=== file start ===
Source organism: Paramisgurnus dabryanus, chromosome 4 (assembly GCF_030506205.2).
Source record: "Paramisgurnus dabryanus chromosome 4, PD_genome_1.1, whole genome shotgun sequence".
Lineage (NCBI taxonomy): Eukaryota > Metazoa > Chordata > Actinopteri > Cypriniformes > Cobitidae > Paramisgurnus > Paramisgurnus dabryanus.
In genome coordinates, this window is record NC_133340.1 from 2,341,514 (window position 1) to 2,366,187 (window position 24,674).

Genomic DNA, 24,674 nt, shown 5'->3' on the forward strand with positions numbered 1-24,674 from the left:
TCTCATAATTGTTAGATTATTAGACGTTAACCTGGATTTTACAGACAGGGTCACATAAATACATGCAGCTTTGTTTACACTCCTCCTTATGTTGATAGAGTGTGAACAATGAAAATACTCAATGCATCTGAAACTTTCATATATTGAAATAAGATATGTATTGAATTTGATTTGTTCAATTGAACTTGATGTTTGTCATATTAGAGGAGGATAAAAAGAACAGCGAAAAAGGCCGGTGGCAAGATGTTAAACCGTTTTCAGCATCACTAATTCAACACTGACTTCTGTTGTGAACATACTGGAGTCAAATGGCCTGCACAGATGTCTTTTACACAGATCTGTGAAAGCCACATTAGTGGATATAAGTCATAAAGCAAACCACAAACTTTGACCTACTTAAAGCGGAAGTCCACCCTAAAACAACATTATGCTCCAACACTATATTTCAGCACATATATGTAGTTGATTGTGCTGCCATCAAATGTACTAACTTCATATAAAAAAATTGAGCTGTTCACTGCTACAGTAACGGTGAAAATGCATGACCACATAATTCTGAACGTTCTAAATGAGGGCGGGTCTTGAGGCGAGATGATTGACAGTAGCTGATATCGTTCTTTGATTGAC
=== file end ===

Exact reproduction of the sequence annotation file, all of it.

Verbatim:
Source organism: Paramisgurnus dabryanus, chromosome 4 (assembly GCF_030506205.2).
Source record: "Paramisgurnus dabryanus chromosome 4, PD_genome_1.1, whole genome shotgun sequence".
Lineage (NCBI taxonomy): Eukaryota > Metazoa > Chordata > Actinopteri > Cypriniformes > Cobitidae > Paramisgurnus > Paramisgurnus dabryanus.
In genome coordinates, this window is record NC_133340.1 from 2,341,514 (window position 1) to 2,366,187 (window position 24,674).

Genomic DNA, 24,674 nt, shown 5'->3' on the forward strand with positions numbered 1-24,674 from the left:
TCTCATAATTGTTAGATTATTAGACGTTAACCTGGATTTTACAGACAGGGTCACATAAATACATGCAGCTTTGTTTACACTCCTCCTTATGTTGATAGAGTGTGAACAATGAAAATACTCAATGCATCTGAAACTTTCATATATTGAAATAAGATATGTATTGAATTTGATTTGTTCAATTGAACTTGATGTTTGTCATATTAGAGGAGGATAAAAAGAACAGCGAAAAAGGCCGGTGGCAAGATGTTAAACCGTTTTCAGCATCACTAATTCAACACTGACTTCTGTTGTGAACATACTGGAGTCAAATGGCCTGCACAGATGTCTTTTACACAGATCTGTGAAAGCCACATTAGTGGATATAAGTCATAAAGCAAACCACAAACTTTGACCTACTTAAAGCGGAAGTCCACCCTAAAACAACATTATGCTCCAACACTATATTTCAGCACATATATGTAGTTGATTGTGCTGCCATCAAATGTACTAACTTCATATAAAAAAATTGAGCTGTTCACTGCTACAGTAACGGTGAAAATGCATGACCACATAATTCTGAACGTTCTAAATGAGGGCGGGTCTTGAGGCGAGATGATTGACAGTAGCTGATATCGTTCTTTGATTGAC